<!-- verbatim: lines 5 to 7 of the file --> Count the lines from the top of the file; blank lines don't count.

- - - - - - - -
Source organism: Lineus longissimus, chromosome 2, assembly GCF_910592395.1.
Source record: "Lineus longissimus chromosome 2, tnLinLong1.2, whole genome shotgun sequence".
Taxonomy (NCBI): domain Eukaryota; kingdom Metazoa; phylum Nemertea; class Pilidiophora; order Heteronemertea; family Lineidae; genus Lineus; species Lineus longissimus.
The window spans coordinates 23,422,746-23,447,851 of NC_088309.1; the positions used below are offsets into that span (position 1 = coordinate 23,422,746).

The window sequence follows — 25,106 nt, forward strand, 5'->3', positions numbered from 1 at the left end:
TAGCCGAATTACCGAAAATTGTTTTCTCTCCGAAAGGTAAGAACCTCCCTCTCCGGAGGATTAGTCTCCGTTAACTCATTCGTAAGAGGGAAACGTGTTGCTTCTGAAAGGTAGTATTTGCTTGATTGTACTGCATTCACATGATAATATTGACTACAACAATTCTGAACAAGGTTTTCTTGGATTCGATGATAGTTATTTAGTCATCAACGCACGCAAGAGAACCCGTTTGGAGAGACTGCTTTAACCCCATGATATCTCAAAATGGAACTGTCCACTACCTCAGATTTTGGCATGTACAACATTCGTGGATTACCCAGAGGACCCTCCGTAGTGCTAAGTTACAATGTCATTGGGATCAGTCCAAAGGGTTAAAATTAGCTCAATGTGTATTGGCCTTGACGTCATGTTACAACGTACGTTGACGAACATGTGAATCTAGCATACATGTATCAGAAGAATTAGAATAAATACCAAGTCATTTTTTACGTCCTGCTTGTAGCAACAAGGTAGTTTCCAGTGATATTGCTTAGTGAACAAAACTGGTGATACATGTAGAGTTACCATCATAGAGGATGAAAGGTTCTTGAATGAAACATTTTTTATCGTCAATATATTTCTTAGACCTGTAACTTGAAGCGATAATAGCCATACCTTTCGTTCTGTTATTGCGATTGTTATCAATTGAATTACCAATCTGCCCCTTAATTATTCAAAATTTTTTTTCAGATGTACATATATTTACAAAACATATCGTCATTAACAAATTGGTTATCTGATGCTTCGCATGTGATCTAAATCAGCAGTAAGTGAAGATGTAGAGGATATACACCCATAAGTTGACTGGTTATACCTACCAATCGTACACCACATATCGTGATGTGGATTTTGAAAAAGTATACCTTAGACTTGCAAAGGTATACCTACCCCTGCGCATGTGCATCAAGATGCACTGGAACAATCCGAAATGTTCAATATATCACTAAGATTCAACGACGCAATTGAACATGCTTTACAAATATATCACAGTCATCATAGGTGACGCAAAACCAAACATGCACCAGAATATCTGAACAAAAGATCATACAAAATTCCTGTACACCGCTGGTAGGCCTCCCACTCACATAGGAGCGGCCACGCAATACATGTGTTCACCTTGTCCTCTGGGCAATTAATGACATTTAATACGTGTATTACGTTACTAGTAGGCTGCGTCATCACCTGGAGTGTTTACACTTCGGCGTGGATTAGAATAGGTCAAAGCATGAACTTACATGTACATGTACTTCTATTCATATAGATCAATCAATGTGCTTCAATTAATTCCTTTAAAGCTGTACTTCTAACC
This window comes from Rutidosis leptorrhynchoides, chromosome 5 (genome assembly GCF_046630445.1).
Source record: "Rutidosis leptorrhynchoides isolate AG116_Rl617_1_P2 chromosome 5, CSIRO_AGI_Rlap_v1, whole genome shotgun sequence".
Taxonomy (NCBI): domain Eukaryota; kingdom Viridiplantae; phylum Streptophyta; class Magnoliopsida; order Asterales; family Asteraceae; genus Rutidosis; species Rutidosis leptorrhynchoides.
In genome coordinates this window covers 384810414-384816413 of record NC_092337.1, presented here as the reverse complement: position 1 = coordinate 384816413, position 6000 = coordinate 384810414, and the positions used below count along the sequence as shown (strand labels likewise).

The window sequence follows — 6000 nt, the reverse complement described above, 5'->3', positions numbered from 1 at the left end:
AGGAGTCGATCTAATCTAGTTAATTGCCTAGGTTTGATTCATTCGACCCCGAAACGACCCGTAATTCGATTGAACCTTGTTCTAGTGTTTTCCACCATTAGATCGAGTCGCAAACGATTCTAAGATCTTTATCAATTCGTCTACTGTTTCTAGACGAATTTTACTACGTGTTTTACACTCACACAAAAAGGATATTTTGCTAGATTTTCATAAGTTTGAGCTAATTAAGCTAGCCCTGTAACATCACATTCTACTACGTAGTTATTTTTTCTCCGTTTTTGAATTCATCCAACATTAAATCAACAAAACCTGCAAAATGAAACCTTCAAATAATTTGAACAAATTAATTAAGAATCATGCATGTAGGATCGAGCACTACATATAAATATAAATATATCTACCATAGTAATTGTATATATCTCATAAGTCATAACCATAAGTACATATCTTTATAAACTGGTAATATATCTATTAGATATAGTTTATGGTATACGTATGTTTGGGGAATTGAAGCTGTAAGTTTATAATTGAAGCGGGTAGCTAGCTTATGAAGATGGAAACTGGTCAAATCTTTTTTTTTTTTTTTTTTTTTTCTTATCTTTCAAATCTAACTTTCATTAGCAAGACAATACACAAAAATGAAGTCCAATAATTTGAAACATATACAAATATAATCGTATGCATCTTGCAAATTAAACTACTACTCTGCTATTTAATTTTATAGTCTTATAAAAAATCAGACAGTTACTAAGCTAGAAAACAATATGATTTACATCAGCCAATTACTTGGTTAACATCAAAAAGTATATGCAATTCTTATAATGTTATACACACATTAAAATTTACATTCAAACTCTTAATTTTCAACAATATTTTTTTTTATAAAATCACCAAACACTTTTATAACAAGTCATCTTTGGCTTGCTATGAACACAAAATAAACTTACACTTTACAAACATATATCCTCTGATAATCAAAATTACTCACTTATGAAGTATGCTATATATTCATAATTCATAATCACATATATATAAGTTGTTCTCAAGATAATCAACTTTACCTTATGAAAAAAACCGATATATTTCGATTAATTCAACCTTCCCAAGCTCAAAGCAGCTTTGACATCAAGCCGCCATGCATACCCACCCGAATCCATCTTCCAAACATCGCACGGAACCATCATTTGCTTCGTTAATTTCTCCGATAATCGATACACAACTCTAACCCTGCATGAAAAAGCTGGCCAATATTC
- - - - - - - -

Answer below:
The window sequence follows — 25,106 nt, forward strand, 5'->3', positions numbered from 1 at the left end:
TAGCCGAATTACCGAAAATTGTTTTCTCTCCGAAAGGTAAGAACCTCCCTCTCCGGAGGATTAGTCTCCGTTAACTCATTCGTAAGAGGGAAACGTGTTGCTTCTGAAAGGTAGTATTTGCTTGATTGTACTGCATTCACATGATAATATTGACTACAACAATTCTGAACAAGGTTTTCTTGGATTCGATGATAGTTATTTAGTCATCAACGCACGCAAGAGAACCCGTTTGGAGAGACTGCTTTAACCCCATGATATCTCAAAATGGAACTGTCCACTACCTCAGATTTTGGCATGTACAACATTCGTGGATTACCCAGAGGACCCTCCGTAGTGCTAAGTTACAATGTCATTGGGATCAGTCCAAAGGGTTAAAATTAGCTCAATGTGTATTGGCCTTGACGTCATGTTACAACGTACGTTGACGAACATGTGAATCTAGCATACATGTATCAGAAGAATTAGAATAAATACCAAGTCATTTTTTACGTCCTGCTTGTAGCAACAAGGTAGTTTCCAGTGATATTGCTTAGTGAACAAAACTGGTGATACATGTAGAGTTACCATCATAGAGGATGAAAGGTTCTTGAATGAAACATTTTTTATCGTCAATATATTTCTTAGACCTGTAACTTGAAGCGATAATAGCCATACCTTTCGTTCTGTTATTGCGATTGTTATCAATTGAATTACCAATCTGCCCCTTAATTATTCAAAATTTTTTTTCAGATGTACATATATTTACAAAACATATCGTCATTAACAAATTGGTTATCTGATGCTTCGCATGTGATCTAAATCAGCAGTAAGTGAAGATGTAGAGGATATACACCCATAAGTTGACTGGTTATACCTACCAATCGTACACCACATATCGTGATGTGGATTTTGAAAAAGTATACCTTAGACTTGCAAAGGTATACCTACCCCTGCGCATGTGCATCAAGATGCACTGGAACAATCCGAAATGTTCAATATATCACTAAGATTCAACGACGCAATTGAACATGCTTTACAAATATATCACAGTCATCATAGGTGACGCAAAACCAAACATGCACCAGAATATCTGAACAAAAGATCATACAAAATTCCTGTACACCGCTGGTAGGCCTCCCACTCACATAGGAGCGGCCACGCAATACATGTGTTCACCTTGTCCTCTGGGCAATTAATGACATTTAATACGTGTATTACGTTACTAGTAGGCTGCGTCATCACCTGGAGTGTTTACACTTCGGCGTGGATTAGAATAGGTCAAAGCATGAACTTACATGTACATGTACTTCTATTCATATAGATCAATCAATGTGCTTCAATTAATTCCTTTAAAGCTGTACTTCTAACC
This window comes from Rutidosis leptorrhynchoides, chromosome 5 (genome assembly GCF_046630445.1).